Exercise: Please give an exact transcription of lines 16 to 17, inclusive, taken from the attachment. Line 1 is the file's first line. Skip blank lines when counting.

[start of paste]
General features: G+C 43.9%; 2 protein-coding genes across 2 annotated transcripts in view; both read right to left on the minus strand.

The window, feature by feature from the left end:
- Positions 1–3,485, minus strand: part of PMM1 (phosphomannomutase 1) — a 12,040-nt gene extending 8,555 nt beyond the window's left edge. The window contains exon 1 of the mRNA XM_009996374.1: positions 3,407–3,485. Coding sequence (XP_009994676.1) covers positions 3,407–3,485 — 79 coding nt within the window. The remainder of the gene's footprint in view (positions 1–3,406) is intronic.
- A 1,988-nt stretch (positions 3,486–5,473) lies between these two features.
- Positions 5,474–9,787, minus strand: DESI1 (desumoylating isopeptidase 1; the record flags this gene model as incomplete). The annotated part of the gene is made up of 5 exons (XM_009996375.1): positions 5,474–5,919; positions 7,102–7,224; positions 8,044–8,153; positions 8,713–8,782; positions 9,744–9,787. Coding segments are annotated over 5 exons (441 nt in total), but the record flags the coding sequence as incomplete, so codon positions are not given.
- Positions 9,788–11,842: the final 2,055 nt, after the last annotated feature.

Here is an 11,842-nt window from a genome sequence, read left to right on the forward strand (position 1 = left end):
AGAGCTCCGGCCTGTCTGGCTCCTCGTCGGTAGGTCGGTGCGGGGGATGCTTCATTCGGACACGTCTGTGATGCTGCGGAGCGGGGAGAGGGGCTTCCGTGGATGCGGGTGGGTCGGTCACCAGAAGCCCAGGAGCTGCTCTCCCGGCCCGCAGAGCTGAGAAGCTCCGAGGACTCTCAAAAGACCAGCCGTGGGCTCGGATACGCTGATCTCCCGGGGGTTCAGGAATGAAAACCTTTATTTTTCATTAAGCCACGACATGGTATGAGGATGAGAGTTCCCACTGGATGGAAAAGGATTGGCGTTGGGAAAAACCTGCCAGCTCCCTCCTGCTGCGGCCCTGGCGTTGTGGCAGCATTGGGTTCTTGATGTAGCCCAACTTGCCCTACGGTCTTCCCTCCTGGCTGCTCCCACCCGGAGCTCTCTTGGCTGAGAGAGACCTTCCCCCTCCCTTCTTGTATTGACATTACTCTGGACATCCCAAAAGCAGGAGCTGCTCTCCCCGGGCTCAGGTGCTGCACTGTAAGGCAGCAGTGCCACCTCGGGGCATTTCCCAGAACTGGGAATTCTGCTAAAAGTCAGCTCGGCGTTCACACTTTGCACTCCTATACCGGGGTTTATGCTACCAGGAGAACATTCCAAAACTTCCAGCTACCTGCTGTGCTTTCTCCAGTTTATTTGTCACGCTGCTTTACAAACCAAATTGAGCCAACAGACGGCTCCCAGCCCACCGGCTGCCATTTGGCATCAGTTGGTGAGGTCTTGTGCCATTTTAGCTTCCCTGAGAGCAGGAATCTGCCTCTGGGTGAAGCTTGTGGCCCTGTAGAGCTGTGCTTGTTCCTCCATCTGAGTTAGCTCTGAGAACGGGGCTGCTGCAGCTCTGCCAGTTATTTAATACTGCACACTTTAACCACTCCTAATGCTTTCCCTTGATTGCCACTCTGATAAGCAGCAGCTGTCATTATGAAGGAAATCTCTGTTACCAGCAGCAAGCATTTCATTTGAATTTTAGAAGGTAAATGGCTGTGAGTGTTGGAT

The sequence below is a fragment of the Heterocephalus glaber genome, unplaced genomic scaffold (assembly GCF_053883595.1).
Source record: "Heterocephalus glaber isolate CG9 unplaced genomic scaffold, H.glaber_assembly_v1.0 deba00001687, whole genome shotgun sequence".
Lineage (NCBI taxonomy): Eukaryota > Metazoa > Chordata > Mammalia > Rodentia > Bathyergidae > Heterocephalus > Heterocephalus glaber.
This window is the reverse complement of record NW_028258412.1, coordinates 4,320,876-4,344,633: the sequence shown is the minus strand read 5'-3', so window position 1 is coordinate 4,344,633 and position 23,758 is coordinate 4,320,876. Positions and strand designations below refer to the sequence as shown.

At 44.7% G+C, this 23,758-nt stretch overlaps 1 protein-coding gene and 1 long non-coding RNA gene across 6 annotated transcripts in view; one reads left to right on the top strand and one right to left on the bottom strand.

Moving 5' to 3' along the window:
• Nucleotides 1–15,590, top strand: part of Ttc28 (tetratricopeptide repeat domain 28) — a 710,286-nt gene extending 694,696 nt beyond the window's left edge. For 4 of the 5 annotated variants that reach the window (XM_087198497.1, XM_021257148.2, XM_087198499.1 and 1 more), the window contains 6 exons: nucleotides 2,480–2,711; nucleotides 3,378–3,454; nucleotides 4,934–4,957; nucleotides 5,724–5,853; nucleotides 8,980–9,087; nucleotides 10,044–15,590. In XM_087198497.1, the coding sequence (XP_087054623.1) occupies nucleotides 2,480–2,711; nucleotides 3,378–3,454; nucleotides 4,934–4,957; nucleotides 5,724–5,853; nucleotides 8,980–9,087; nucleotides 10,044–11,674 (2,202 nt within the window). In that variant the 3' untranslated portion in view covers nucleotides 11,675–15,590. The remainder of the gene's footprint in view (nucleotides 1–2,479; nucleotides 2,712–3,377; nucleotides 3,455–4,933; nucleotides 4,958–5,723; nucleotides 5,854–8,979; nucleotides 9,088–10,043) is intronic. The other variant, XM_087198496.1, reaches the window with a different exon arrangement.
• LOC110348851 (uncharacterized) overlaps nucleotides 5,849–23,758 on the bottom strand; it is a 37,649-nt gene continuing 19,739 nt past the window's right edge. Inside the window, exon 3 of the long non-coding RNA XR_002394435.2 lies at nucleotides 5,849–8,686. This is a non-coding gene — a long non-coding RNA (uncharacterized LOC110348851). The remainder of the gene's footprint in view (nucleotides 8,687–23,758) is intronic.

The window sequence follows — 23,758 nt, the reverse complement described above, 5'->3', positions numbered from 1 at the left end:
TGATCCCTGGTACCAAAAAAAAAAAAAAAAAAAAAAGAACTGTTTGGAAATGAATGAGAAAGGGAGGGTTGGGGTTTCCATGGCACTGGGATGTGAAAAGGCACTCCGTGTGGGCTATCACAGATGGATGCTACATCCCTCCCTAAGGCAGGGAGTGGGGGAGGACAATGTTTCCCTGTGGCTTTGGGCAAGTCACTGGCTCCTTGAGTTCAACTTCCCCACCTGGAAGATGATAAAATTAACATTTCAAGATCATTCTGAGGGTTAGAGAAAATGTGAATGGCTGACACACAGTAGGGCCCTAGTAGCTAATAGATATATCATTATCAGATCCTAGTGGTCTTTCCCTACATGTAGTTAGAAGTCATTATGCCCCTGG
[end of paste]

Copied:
• LOC110348851 (uncharacterized) overlaps nucleotides 5,849–23,758 on the bottom strand; it is a 37,649-nt gene continuing 19,739 nt past the window's right edge. Inside the window, exon 3 of the long non-coding RNA XR_002394435.2 lies at nucleotides 5,849–8,686. This is a non-coding gene — a long non-coding RNA (uncharacterized LOC110348851). The remainder of the gene's footprint in view (nucleotides 8,687–23,758) is intronic.

The window sequence follows — 23,758 nt, the reverse complement described above, 5'->3', positions numbered from 1 at the left end: